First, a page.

I can just see them in Coca Cola gear, Adidas & stop watches over dookie ropes with all the girls around their new cars that they didn’t even have a place to park. I had to walk through or past Madison Park Village, Whittier St. Homes, Ruggles St., Roxse Homes AND Hammond Street Projects to get home as a kid. My boy Berwyn Holder called it a “Daily Death March”. If the Bromley/Heath, Lenox Street or Academy Homes thugs were out? Bodies guaranteed…


55. Whodini “Funky Beat” [1986]

I loved this song. We tried to record it off the radio but there was another cheesy ass song by Midnight Star that started “Extra Extra! Read all about it!” too called “Headlines” that used to fake us the fuck out when we ran to press the [II] button on the radio to record. In the end, we got so frustrated that my brother & his boy Troy just went to Record Town and Strawberries to cop the “Funky Beat” 12″ and the “Back In Black” album.  Grandmaster Dee bodied his verse, by the way. Oooooh weee! © Ecstacy


56. The Almighty RSO Crew “The Greatest Show On Earth” [1986]

Local Rap group The Almighty RSO Crew went over to Boot Records to record their first  12″ “The Greatest Show On Earth”. Back then my cousin was known as Emo E and he and his boy Big Chuck (Google him) were in a group called Body Rock Crew. Orangeman would bounce from RSO and Emo E would join in his place. Soon he’d take the more suitable name E Devious. These cats were all regulars on Magnus Johnstone’s Leccos Lemma show, which was only the second Rap radio show in the entire nation after Mr. Magic’s Rap Attack Show.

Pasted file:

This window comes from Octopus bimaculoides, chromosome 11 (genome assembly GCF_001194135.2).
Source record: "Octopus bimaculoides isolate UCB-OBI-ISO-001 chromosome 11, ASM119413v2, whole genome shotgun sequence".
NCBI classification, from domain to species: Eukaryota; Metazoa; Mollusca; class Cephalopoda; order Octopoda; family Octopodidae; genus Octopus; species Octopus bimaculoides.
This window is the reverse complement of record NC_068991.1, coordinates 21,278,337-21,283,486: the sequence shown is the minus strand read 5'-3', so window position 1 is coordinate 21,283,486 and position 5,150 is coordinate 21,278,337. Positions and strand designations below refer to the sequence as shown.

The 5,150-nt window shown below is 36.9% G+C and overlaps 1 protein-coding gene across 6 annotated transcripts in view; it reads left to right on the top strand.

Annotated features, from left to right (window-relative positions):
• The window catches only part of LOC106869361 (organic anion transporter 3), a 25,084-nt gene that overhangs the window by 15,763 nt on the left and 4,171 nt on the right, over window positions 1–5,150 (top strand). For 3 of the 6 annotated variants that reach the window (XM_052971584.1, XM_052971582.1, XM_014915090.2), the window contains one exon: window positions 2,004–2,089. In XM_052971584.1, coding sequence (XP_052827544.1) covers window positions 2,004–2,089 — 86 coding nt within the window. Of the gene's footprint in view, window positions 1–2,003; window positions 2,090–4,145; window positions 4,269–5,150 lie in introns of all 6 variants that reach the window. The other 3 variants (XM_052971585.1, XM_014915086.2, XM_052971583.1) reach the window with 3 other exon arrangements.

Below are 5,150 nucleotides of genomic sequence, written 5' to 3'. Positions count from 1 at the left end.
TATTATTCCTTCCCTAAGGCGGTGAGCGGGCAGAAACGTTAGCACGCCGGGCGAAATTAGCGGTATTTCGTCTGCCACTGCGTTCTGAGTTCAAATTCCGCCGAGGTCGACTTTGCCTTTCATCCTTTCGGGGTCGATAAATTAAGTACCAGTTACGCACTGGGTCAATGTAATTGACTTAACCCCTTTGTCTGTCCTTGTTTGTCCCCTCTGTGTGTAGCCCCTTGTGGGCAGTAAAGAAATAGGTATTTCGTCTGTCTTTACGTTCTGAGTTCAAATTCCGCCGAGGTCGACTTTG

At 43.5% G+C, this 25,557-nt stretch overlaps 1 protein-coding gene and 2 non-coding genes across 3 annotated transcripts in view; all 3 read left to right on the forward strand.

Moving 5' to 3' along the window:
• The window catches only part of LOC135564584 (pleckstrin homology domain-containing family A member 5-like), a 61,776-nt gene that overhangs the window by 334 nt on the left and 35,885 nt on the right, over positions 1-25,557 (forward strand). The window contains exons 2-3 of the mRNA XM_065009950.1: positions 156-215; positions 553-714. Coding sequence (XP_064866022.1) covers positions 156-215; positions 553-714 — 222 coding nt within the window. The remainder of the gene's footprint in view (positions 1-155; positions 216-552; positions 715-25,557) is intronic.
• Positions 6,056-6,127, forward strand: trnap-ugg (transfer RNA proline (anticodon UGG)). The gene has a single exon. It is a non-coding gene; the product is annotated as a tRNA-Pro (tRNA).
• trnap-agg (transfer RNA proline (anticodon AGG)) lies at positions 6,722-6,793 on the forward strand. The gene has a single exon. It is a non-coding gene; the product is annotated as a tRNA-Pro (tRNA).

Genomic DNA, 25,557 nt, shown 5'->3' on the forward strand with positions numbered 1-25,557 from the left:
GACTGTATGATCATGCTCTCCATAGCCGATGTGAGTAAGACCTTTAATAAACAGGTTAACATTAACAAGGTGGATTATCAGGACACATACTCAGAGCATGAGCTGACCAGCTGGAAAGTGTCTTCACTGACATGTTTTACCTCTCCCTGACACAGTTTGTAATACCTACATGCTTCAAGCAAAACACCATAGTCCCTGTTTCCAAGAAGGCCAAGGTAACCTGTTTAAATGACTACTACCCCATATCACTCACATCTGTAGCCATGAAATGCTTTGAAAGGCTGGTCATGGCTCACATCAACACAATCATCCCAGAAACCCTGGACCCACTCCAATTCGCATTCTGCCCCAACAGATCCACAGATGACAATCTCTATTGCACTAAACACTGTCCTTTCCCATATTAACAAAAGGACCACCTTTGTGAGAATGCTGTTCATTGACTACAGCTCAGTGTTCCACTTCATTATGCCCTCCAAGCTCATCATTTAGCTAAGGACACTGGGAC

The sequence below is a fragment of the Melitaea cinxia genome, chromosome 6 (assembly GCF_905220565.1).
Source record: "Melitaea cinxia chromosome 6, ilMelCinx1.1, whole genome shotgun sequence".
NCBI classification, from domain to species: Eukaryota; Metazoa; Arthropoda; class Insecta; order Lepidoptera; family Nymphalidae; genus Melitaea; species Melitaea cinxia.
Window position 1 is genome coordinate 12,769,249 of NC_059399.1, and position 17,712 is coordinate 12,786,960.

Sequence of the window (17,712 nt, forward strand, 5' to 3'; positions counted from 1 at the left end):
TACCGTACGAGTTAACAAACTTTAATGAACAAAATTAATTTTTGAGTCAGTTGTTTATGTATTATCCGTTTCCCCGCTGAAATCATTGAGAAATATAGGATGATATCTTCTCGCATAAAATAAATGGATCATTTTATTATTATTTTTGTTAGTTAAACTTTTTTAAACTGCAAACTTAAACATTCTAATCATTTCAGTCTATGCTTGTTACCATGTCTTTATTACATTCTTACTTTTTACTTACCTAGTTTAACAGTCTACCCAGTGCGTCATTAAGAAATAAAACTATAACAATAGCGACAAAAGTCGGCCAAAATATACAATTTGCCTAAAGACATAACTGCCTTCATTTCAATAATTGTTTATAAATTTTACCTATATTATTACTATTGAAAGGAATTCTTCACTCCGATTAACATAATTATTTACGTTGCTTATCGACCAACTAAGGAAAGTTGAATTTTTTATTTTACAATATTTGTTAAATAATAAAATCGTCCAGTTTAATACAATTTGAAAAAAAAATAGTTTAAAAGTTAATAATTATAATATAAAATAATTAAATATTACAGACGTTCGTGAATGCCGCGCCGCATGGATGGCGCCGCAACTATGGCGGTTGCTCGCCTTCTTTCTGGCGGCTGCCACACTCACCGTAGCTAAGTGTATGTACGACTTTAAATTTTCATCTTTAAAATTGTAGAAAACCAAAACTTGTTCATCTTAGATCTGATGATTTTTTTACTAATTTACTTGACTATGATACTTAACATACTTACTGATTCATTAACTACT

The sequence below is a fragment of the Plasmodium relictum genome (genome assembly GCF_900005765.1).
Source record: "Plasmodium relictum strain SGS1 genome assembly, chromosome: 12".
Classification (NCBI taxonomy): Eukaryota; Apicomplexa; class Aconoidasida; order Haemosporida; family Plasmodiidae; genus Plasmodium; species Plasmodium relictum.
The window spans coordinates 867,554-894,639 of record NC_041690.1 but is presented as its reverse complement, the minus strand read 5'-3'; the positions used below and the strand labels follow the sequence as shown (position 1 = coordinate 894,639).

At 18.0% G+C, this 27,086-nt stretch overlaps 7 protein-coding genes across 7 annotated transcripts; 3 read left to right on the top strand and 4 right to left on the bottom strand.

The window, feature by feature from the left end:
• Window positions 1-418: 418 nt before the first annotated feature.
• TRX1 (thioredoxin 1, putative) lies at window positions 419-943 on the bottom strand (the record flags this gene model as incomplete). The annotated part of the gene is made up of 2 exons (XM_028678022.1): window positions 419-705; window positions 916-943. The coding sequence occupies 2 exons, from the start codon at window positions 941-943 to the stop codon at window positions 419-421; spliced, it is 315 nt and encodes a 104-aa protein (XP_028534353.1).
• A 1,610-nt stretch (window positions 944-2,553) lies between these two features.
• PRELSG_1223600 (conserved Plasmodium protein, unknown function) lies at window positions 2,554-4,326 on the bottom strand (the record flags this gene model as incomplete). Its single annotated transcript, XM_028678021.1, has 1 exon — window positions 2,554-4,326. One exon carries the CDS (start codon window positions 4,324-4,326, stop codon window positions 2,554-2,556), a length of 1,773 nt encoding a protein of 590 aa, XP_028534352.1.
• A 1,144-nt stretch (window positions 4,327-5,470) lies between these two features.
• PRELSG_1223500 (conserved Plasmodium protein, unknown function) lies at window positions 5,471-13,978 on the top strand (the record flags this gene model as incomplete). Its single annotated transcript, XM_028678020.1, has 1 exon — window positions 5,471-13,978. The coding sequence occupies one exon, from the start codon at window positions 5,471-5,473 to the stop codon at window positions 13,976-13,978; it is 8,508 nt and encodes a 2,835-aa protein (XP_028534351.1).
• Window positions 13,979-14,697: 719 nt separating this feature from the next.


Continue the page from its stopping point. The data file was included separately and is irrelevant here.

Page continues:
57. White Boy Crew “Popeye Rap” [1986]

White Boy Crew consisted of Popeye & Spinach on the beat box. My sister knew Popeye as “Seth”. One kid was from Boston and the other was from Cambridge. I heard this song for the first time as a routine they did live on Lecco’s Lemma with no music, just Spinach beatboxing. Shit blew my mind, son! They did the routine on record for the compilation “Boston Goes Def!” on Beautiful Sounds Records but it just wasn’t the same. Some people preferred the song version but I want to hear the live version I feel in love with as a kid again.

58. Fresh To Impress Crew “Suzi Q” [1986]

Fresh To Impress Crew featured the legendary beatboxer A Train (who beat many of New York’s greatest beatboxers in battles regularly) and a 16 year old kid named Edo Rock who was brand new to the crew. The also went on to record another jam called ‘Monsters!” later on but “Suzi Q” and “Power In Our Rhymes” from Body Rock Crew were my favorite songs from that record, hands down.


59. Skinny Boys “Jock Box (America Loves The Skinny Boys)” [1986]

The Skinny Boys were from Bridgeport, CT and we were very familiar with them in Boston. Their album “Weightless” was a classic and my favorite song off that album was “Jock Box (America Loves The Skinny Boys)”. Super Jay, Shockin’ Shaun & Jock Box were monsters on this record. I think this album was even better than the Fat Boys “Crushin’” (which was their best overall album and their last one worth buying). Jock Box bodied this track and it was on at least three different tapes. My brother Dave was like “DON’T RECORD “JOCK BOX” AGAIN!”


60. Gang Starr Posse “The Lesson” [1987]

Keithy E & Mike Dee moved to New York a while back but they’d finally got a record deal with K-Tel/Wild Pitch and the song was called “The Lesson”. I couldn’t believe it. A rapper from Boston finally had a record out getting burn! I remember MC Spice got signed to a major around the same time but that song was garbage. Next, Atlantic signed MC Lyte and First Priority Music jumped off. The only people that remembered MC Spice was the first rapper ever signed to Atlantic wore nothing but Adidas and used slang no one else in the country would dare use. On dogs

NEXT UP: 100 Hip Hop Jawns That Changed My Life (Compiled by Dart Adams) Part Four (61-80)